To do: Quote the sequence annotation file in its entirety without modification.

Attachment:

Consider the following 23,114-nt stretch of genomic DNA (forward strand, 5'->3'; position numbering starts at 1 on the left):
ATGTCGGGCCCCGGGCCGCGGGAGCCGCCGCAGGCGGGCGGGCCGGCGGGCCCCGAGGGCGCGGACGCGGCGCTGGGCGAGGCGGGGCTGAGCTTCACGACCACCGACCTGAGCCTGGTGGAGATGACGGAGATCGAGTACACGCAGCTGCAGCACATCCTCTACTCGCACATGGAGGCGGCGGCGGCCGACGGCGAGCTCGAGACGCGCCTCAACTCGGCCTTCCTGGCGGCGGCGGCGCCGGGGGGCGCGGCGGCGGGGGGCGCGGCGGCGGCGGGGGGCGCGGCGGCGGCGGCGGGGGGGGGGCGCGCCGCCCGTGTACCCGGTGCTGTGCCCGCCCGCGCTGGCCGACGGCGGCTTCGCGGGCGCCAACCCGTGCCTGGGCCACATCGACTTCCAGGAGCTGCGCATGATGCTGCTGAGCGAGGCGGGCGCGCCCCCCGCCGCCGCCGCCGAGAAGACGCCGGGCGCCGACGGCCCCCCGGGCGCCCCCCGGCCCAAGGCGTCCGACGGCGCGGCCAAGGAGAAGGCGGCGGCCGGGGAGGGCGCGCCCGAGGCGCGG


Consider the following 23,114-nt stretch of genomic DNA (forward strand, 5'->3'; position numbering starts at 1 on the left):
ATGTCGGGCCCCGGGCCGCGGGAGCCGCCGCAGGCGGGCGGGCCGGCGGGCCCCGAGGGCGCGGACGCGGCGCTGGGCGAGGCGGGGCTGAGCTTCACGACCACCGACCTGAGCCTGGTGGAGATGACGGAGATCGAGTACACGCAGCTGCAGCACATCCTCTACTCGCACATGGAGGCGGCGGCGGCCGACGGCGAGCTCGAGACGCGCCTCAACTCGGCCTTCCTGGCGGCGGCGGCGCCGGGGGGCGCGGCGGCGGGGGGCGCGGCGGCGGCGGGGGGCGCGGCGGCGGCGGCGGGGGGGGGGCGCGCCGCCCGTGTACCCGGTGCTGTGCCCGCCCGCGCTGGCCGACGGCGGCTTCGCGGGCGCCAACCCGTGCCTGGGCCACATCGACTTCCAGGAGCTGCGCATGATGCTGCTGAGCGAGGCGGGCGCGCCCCCCGCCGCCGCCGCCGAGAAGACGCCGGGCGCCGACGGCCCCCCGGGCGCCCCCCGGCCCAAGGCGTCCGACGGCGCGGCCAAGGAGAAGGCGGCGGCCGGGGAGGGCGCGCCCGAGGCGCGG